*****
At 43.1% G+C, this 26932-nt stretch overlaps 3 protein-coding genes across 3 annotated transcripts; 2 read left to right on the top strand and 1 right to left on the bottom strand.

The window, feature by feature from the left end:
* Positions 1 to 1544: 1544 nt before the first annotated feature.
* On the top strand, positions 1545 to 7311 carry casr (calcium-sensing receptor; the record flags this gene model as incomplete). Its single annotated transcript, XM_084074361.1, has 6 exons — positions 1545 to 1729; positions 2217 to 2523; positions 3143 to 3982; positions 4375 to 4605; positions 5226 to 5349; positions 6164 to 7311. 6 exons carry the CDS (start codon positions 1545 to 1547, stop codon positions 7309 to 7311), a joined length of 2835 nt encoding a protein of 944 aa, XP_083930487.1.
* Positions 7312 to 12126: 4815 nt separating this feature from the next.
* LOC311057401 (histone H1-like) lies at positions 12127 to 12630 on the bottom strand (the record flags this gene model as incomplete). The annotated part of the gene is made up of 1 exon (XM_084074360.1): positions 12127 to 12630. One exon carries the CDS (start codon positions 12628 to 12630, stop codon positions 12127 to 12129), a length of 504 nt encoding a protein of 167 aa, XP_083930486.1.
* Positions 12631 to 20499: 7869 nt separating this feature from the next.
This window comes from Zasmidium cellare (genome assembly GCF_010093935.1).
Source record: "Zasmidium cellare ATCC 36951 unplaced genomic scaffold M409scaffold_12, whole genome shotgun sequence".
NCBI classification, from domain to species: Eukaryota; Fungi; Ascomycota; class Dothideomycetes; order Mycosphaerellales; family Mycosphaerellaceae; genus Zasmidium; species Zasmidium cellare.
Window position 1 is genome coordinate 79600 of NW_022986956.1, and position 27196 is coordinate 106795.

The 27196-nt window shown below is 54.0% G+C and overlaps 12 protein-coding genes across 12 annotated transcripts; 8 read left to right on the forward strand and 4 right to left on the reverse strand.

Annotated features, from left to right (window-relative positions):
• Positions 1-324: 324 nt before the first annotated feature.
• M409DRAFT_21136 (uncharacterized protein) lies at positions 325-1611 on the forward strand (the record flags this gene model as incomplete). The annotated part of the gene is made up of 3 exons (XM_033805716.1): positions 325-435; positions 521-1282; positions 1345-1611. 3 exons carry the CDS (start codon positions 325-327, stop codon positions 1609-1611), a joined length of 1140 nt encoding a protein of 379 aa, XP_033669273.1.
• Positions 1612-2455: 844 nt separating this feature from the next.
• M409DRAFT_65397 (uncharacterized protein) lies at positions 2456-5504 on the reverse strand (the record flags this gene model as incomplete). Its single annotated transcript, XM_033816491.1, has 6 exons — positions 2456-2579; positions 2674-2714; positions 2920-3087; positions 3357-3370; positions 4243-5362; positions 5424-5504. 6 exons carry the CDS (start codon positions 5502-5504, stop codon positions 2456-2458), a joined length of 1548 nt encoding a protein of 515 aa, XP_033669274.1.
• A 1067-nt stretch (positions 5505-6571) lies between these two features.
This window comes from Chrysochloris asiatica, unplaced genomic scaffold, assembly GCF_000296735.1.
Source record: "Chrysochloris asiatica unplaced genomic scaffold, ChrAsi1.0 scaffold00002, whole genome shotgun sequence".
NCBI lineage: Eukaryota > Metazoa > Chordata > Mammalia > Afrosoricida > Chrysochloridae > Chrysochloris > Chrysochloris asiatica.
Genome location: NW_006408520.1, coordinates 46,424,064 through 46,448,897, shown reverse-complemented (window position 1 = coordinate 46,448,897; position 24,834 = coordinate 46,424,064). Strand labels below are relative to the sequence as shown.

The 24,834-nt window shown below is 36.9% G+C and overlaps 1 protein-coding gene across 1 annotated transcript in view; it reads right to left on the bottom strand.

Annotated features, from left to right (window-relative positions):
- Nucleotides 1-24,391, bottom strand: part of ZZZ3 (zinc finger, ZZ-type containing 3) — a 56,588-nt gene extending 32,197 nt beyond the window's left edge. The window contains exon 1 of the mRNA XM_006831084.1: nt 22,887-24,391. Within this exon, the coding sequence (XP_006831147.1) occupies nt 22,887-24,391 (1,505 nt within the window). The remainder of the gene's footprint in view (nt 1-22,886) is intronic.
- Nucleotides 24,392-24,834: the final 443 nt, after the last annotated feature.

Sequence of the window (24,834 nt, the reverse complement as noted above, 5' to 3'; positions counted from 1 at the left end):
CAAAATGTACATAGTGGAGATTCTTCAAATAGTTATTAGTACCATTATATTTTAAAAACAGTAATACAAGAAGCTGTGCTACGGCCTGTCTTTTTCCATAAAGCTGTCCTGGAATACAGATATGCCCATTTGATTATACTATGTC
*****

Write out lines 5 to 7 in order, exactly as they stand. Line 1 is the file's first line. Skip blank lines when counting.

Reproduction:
* Positions 7312 to 12126: 4815 nt separating this feature from the next.
* LOC311057401 (histone H1-like) lies at positions 12127 to 12630 on the bottom strand (the record flags this gene model as incomplete). The annotated part of the gene is made up of 1 exon (XM_084074360.1): positions 12127 to 12630. One exon carries the CDS (start codon positions 12628 to 12630, stop codon positions 12127 to 12129), a length of 504 nt encoding a protein of 167 aa, XP_083930486.1.
* Positions 12631 to 20499: 7869 nt separating this feature from the next.